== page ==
14 May 2013
Earlier today I was pleased to present the first ever SABMiller Responsible Retailer award at a ceremony in London hosted by the British Institute of Innkeeping (BII), the professional body for people working in the licensed retail sector.
The award marks four years of SABMiller’s collaboration with the BII. It was introduced this year to highlight the importance of enforcing the laws around selling alcohol – particularly when it comes to not serving under-age drinkers and people who are drunk.
We have been funding the BII Scholars’ Programme since 2009. It is a nationally accredited, life-long, portable qualification which provides training to staff in the UK’s smaller pubs and shops and aims to raise the standard of responsible retailing. The course teaches participants about the UK’s alcohol licensing laws, making sure they know how to apply these laws in the day-to-day selling of alcohol – for example, that it is their legal duty to refuse alcohol to anyone who appears to be drunk – as well as how to deal with the difficult and stressful situations that can arise when refusing to serve underage or drunken customers.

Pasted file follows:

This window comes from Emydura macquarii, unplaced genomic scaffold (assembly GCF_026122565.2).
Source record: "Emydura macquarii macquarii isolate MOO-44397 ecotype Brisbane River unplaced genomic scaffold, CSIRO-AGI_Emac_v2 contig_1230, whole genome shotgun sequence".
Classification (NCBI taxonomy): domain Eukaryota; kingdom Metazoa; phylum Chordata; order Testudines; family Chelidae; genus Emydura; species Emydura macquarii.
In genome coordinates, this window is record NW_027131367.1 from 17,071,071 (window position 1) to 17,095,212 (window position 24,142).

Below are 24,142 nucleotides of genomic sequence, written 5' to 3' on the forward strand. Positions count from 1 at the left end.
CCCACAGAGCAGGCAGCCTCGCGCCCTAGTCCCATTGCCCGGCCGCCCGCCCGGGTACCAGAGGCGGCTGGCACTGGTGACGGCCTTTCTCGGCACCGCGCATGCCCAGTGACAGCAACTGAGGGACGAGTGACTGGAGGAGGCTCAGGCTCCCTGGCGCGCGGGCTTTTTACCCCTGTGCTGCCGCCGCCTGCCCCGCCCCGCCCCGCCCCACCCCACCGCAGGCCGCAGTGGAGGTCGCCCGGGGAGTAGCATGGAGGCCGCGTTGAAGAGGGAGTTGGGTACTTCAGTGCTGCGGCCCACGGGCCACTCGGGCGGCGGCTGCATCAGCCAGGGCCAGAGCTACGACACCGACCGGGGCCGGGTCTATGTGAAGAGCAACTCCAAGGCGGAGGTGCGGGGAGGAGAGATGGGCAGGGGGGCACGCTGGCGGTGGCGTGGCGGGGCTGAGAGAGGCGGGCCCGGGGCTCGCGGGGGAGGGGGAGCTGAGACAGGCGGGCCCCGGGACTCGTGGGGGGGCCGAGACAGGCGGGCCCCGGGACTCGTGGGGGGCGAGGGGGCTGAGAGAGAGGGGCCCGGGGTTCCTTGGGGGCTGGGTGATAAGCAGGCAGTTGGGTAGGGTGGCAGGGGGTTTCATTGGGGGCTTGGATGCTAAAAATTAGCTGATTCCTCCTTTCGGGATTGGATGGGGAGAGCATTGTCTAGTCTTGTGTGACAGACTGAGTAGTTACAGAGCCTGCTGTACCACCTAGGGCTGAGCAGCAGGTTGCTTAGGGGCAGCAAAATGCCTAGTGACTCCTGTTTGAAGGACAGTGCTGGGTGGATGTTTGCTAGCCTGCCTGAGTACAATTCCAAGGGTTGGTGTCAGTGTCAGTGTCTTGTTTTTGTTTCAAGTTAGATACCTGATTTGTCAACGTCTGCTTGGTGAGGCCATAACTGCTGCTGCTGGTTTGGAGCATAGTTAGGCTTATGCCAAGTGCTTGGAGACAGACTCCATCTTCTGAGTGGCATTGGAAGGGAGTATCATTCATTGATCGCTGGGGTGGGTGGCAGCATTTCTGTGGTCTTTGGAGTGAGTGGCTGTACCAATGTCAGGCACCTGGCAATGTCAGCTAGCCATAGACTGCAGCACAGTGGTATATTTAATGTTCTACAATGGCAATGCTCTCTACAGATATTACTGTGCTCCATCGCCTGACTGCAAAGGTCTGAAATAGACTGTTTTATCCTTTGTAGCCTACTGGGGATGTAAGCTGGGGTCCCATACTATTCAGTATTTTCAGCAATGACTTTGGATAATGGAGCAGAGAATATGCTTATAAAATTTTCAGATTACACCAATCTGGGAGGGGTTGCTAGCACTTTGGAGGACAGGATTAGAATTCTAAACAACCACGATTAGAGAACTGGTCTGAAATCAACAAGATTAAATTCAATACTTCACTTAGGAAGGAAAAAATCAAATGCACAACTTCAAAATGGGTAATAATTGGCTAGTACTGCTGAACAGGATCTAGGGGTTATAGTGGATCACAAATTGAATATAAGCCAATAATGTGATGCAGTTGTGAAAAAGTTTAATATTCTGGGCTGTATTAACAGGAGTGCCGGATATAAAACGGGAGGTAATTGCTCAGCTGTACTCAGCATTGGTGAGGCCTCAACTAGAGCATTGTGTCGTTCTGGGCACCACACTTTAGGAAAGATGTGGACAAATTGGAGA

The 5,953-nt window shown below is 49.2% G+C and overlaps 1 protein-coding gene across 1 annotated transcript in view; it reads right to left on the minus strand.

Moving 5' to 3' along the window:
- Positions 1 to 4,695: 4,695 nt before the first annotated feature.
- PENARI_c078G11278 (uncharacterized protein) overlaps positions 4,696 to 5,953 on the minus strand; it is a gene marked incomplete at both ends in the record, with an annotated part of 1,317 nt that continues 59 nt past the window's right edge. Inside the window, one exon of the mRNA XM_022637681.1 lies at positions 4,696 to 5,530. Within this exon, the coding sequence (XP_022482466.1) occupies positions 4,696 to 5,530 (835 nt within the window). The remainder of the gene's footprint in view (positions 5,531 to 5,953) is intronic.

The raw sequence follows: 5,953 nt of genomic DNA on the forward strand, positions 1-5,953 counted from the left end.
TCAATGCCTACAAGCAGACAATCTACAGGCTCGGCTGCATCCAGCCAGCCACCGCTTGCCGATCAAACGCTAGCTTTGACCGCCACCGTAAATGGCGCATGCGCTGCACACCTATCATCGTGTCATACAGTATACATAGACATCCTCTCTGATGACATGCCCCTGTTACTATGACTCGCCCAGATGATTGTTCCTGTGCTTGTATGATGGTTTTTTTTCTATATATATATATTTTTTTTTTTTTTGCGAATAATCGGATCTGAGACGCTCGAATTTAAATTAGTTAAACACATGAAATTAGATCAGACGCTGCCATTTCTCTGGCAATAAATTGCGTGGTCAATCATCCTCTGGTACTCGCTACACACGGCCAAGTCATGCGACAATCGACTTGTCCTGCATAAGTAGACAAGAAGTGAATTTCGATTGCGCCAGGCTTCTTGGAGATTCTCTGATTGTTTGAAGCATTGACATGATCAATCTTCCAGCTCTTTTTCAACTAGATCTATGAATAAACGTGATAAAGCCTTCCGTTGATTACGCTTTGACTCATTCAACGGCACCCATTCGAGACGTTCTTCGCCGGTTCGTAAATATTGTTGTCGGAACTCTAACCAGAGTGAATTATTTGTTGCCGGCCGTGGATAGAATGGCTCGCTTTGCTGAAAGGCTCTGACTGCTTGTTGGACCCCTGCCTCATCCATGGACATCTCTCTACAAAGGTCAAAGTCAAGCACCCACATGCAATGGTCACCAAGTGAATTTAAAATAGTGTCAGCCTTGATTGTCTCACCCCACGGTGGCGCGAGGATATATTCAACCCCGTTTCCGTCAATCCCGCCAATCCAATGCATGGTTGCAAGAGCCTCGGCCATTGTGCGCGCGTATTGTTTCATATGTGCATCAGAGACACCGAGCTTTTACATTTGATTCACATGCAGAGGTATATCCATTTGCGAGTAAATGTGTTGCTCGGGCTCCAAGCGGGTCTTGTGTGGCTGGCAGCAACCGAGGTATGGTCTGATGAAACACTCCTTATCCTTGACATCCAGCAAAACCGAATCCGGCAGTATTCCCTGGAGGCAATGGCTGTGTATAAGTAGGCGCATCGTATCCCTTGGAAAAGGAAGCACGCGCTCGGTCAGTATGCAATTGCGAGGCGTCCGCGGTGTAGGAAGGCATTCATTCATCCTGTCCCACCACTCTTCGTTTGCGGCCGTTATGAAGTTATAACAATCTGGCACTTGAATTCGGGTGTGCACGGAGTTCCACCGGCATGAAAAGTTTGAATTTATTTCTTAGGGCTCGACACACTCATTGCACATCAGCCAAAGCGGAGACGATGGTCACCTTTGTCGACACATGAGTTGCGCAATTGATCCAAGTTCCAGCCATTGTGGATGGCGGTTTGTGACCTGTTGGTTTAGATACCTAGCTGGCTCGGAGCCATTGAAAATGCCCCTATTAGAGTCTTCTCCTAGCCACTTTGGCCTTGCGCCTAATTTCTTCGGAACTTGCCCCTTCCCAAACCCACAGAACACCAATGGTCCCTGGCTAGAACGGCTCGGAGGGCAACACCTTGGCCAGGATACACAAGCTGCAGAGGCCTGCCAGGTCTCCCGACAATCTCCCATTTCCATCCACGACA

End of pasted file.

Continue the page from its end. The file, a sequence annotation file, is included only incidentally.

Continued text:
Since the scheme started nearly four thousand people across the UK have completed the training and attained the Level 1 Award in Responsible Alcohol Retailing. The feedback from people who have participated in the training has been overwhelmingly positive and it appears to be delivering results. For example, in 2011 fifty candidates were trained as part of the Halton Responsible Retailing Programme, an area of the north-west with one of the worst records for under-age sales and alcohol-related admissions to hospital by under 18s. Halton Borough Council went on to report a reduction in test purchase failure rates and a significant improvement in anti-social behaviour statistics.
Janet Wardle, who was today’s winner, is an example of the standard to which we would like to see all bar and retail staff aspire and achieve. According to her manager, Janet is known for being meticulous in the way she implements the law - checking the ID of anyone who looks under 25; making sure all refusals are logged accurately; supporting younger staff so they also have the confidence to apply the law, and dealing sensitively and professionally with any conflict that results from a refusal.
Ultimately, by intervening before an illegal sale of alcohol takes place, bar and counter staff can prevent irresponsible and harmful drinking. That is something that SABMiller and all the licensees who were at today’s awards ceremony agree is important.
Find out more about the SABMiller Scholars’ Programme.